For example, a debt that’s labeled as support might not really be “in the nature” of support if it’s actually a “property settlement” obligation that’s mislabeled as spousal or child support.

A property settlement obligation involves the resolution of a marital asset or debt. For example, you may owe money to your ex-spouse in return for receiving more than your share of marital assets. Or you may owe in return for your ex-spouse taking on what had been a joint debt. If a divorce judge requires you to pay “support” for what is really a property settlement, it may be discharged in bankruptcy.

The Difference This Can Make

Chapter 7 discharges neither support nor property settlement debts.  But Chapter 13 can discharge property settlement debts.

So if you have obligations called “support” but which are not “in the nature of support,” a Chapter 13 is worth looking into. Chapter 13 may especially be worthwhile if the debt at issue  is large.

Conclusion

If you owe a debt labeled as support by your divorce court, most of the time it will indeed be “in the nature of” support. But not always.

You can see that the interplay between divorce law and bankruptcy can get complicated. Talk with your bankruptcy lawyer about all of your divorce obligations to get all the relief you’re entitled to.

 

The Surprising Benefits: Stop Collection of Support Arrearage

June 18th, 2018 at 7:00 am

Ongoing child or spousal support is a very special type of debt in bankruptcy. So is support arrearage. Here’s how bankruptcy handles them. 

 

Most Debts

Filing bankruptcy stops—or “stays”—the collection of most debts. (See Section 362(a) of the U.S.  Bankruptcy Code about the “Automatic Stay.”) Then at the end of the bankruptcy case most debts are discharged—legally written off. (Sections 727 and 1328 of the Bankruptcy Code.) At that point the creditor is permanently forbidden to collect the debt.

Special Debts

However, filing bankruptcy doesn’t stop the collection of certain specific types of debts. And it only temporarily stops the collection of other types. These tend to be the types of debts that bankruptcy does not discharge.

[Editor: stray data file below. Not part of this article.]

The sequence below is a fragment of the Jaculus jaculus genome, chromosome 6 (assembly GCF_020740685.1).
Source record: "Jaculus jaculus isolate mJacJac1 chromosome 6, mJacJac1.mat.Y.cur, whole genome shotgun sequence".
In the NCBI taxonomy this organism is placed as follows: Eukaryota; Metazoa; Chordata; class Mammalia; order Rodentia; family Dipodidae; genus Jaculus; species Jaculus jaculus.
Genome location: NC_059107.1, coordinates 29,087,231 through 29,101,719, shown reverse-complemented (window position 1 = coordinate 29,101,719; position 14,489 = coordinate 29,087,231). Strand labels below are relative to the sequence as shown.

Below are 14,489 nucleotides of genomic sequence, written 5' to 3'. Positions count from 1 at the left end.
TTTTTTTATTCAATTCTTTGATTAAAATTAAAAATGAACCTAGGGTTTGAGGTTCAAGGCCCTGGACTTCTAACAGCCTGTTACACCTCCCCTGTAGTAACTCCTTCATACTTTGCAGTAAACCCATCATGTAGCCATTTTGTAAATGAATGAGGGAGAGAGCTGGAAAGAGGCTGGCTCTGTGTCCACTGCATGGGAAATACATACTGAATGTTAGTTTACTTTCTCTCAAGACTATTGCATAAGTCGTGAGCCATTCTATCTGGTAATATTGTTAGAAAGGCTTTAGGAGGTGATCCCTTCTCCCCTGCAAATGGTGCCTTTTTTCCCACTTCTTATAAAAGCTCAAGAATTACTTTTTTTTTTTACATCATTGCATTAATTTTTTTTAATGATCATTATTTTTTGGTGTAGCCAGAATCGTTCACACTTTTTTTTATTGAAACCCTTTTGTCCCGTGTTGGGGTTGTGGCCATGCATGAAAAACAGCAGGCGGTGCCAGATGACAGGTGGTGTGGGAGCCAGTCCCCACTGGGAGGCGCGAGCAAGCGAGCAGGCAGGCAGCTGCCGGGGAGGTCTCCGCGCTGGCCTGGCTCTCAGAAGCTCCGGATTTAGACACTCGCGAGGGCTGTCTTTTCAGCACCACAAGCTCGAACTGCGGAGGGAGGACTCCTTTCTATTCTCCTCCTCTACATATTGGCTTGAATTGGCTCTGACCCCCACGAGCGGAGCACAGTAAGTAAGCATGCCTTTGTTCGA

Also, with some debts, whether collection is stopped depends on whether you file a Chapter 7 “straight bankruptcy” or instead a Chapter 13 “adjustment of debts” case.

The special debts for which collection does not stop or may stop only temporarily include:

  • ongoing monthly child and spousal support
  • child and spousal support arrearage
  • recent income taxes
  • student loans
  • debts incurred through fraud

Again, these tend to be debts that do not get discharged in bankruptcy. However, bankruptcy does provide tools for resolving such special debts permanently. Today we’ll show how this works with ongoing child/spousal support and support arrearage. We’ll cover the rest in the next couple of weeks.

Ongoing Child and Spousal Support

We need to distinguish between ongoing child and spousal support and support arrearage.

Ongoing support is what the divorce court requires you to pay on a regular basis, usually monthly. It is a type of obligation treated with more respect than likely any other consumer debt in bankruptcy.

Accordingly, filing bankruptcy does not stop the collection of ongoing support. If you are paying support voluntarily you need to continue paying it.  If you are paying through a payroll deduction or a garnishment, it will continue.

This is true whether you file a Chapter 7 or a Chapter 13 case. Neither affects your continued obligation to pay ongoing support. The “automatic stay” does not apply. (Section 362(b)(2).) The discharge of debts does not apply. (Sections 523(a)(5), 1328(a)(2), and 101(14A).)